One afternoon I was trying to change his clothes while he was lying in his bed. He kept squirming and kicking me in the face when I bent over him. I went through my usual litany of counting and warning–all in a steady, calm voice. He kept kicking. I could feel my anger rising from my stomach to my throat. “Andrew. Stop that right now,” I screamed, loudly and not calmly. He kicked me again. Something in me snapped and for the first time ever, I hit him–a solid smack right on his butt. I’ve heard that when other parents do this, their child immediately starts sobbing and behaving. Not Andrew. He laughed. When I told a friend this, she said, “Maybe you didn’t hit him hard enough.” Maybe I won’t drop Andrew off for babysitting over at her house anytime soon.

Those of you who know Andrew will immediately leap to his defense – because he actually is an amazingly good and sweet-tempered kid who tries exceptionally hard to please us. I’m just presenting an extreme view of one piece of his temperament. Because that’s the way it feels sometimes. There are mornings like this one when I can only see the bad in my son, my husband, my cat, my life. My house is a mess; the laundry piles have taken control of the bedroom and are threatening to overrun the rest of the house; my thighs are likely to join in this insurgency and expand even more; I have writing projects backing up; my mother’s day cards to our two Moms are still waiting to be mailed; I have a list of people to have over for dinner that is growing with what seems like a mutant force; I’m convinced I will never get well, will never feel rested, will never get off my medication, will never be able to function without a pot of coffee in my veins. I see life with chronic tiredness and a dirty house stretching into infinity. And it depresses me.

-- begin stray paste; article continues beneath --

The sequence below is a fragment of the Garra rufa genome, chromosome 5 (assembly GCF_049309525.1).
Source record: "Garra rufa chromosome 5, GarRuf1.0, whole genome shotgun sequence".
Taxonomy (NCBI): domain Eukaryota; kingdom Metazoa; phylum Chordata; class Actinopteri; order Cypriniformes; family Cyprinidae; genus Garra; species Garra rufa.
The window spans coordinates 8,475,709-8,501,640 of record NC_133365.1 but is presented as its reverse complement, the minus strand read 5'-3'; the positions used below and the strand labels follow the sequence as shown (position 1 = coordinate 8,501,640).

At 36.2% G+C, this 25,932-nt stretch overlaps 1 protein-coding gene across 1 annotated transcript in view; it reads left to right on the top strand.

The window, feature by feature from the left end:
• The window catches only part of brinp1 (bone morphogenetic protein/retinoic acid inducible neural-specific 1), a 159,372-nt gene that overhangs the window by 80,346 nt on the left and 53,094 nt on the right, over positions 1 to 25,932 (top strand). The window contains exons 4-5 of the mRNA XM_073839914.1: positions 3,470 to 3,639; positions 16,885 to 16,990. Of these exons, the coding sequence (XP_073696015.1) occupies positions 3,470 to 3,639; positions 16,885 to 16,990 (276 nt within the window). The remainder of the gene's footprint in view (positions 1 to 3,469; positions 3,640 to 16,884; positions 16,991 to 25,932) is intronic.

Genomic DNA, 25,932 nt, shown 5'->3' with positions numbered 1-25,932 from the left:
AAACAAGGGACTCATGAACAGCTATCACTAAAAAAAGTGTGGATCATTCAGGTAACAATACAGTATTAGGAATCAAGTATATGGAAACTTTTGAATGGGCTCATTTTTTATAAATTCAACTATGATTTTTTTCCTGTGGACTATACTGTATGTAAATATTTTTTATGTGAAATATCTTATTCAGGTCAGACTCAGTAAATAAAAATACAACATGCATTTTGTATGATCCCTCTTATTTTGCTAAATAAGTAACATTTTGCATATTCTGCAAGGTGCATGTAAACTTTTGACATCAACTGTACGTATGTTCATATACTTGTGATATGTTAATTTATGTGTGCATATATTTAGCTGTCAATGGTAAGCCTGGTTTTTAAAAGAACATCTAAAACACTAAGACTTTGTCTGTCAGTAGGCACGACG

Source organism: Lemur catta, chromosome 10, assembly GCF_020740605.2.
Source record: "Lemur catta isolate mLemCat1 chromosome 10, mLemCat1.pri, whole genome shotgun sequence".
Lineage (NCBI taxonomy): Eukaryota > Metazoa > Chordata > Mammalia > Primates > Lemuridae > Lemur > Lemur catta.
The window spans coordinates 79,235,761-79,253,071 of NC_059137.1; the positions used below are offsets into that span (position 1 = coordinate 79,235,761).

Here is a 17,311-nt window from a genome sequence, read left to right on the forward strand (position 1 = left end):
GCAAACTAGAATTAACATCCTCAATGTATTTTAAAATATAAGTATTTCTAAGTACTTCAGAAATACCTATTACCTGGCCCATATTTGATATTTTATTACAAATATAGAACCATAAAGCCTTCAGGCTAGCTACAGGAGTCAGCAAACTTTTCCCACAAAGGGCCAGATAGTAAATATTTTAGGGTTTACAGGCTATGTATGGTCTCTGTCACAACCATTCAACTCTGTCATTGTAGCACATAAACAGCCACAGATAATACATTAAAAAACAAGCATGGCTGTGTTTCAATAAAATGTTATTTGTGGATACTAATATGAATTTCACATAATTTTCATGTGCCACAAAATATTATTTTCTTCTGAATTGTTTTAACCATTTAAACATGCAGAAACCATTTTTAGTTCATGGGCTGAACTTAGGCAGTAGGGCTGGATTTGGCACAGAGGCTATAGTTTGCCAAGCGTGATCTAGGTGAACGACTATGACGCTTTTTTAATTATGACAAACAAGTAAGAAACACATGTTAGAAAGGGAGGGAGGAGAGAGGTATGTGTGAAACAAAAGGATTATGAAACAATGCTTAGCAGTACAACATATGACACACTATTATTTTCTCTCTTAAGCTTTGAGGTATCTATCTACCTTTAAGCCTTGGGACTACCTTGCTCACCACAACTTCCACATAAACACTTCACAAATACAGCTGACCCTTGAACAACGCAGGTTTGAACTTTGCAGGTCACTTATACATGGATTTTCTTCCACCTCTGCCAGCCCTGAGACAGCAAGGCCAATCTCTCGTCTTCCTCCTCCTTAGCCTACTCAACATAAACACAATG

It is at moments like these that I must remind myself of Kate the Cat. She is perhaps the most obnoxious feline that has ever walked the earth, but she is also cute and kind. Andrew has nearly yanked her tail out of its socket and she’s never come close to scratching him. The highlight of her life is snuggling in bed with him. True, there is a lot of herding her (or, more precisely, being herded by her), but we make it work. Same goes with Andrew. A little herding every day, and I’m convinced he’ll decide it’s better to sleep in his own bed, to poop in the toilet and not on the floor, and that squealing is not an acceptable form of communication.

As to the messiness that is my life, I’ll just keep nudging its component parts around like stubborn cats as well. I know you can’t herd cats, but you sure can try. I won’t get well today, but I can take a nap. One load of laundry won’t kill me, nor will researching an article. Like Kate, the individual pieces of my existence sometimes leave something to be desired (all that damn prednisone and those doctors’ visits), but also like Kate, I love my oddball days. If only they were a little quieter.